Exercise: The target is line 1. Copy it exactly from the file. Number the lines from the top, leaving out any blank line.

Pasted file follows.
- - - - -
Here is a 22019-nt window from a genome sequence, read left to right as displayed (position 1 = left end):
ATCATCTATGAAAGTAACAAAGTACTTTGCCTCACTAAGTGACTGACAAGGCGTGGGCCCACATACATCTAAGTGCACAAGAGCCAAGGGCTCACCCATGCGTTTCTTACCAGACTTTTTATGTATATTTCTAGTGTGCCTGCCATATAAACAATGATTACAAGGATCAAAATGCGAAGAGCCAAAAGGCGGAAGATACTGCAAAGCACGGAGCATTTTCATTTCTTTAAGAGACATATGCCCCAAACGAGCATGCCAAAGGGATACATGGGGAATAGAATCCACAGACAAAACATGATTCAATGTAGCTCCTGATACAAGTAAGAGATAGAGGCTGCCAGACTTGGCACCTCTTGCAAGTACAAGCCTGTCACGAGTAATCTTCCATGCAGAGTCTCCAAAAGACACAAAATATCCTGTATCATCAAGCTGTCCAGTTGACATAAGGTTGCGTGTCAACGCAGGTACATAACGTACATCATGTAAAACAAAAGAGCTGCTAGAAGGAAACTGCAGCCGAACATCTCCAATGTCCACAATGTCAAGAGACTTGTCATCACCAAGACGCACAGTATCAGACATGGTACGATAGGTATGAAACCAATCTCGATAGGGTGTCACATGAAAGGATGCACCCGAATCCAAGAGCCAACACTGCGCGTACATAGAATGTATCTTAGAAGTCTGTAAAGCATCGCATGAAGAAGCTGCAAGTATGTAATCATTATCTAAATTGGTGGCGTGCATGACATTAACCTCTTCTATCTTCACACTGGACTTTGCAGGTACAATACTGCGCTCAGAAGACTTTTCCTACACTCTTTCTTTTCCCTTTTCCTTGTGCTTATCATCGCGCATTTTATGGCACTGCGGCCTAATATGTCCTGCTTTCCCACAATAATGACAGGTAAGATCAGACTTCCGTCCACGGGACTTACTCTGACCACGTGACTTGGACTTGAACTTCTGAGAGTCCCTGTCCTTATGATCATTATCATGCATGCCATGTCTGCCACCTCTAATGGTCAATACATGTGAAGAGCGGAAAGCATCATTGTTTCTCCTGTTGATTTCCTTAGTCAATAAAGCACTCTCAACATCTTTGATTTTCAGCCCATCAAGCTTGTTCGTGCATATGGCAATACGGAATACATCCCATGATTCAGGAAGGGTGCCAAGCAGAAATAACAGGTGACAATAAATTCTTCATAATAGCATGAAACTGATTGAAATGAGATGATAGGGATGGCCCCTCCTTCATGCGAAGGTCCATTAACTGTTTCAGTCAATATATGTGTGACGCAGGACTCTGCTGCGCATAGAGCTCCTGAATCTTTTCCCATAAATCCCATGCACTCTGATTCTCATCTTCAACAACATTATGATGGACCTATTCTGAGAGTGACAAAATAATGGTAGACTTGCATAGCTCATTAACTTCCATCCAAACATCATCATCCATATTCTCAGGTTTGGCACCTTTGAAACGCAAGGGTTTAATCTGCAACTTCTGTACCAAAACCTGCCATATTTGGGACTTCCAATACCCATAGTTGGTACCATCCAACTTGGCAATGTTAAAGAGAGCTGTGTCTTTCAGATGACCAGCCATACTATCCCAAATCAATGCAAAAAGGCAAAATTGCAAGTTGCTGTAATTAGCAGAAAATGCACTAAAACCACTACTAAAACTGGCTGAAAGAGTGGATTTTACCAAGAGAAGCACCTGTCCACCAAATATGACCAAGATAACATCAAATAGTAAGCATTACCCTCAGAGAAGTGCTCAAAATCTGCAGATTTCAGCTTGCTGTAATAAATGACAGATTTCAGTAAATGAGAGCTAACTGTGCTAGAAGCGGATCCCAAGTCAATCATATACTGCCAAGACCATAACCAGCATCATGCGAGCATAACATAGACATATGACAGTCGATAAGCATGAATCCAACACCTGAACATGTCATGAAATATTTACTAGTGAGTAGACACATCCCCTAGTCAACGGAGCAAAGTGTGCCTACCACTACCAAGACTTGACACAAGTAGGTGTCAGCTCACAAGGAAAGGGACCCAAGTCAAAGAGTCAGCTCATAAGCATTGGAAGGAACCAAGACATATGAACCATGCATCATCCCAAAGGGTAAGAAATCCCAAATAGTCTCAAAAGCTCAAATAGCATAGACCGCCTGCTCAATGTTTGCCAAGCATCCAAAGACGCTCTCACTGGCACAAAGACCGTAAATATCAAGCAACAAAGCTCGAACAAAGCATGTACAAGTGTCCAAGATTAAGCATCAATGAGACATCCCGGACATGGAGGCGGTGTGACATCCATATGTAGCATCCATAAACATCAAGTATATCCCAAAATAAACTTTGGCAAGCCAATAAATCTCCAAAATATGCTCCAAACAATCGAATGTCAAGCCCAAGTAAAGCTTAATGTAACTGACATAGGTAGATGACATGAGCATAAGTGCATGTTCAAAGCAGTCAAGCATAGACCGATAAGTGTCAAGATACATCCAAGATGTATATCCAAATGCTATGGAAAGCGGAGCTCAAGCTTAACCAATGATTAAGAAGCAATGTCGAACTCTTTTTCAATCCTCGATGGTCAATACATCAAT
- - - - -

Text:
Here is a 22019-nt window from a genome sequence, read left to right as displayed (position 1 = left end):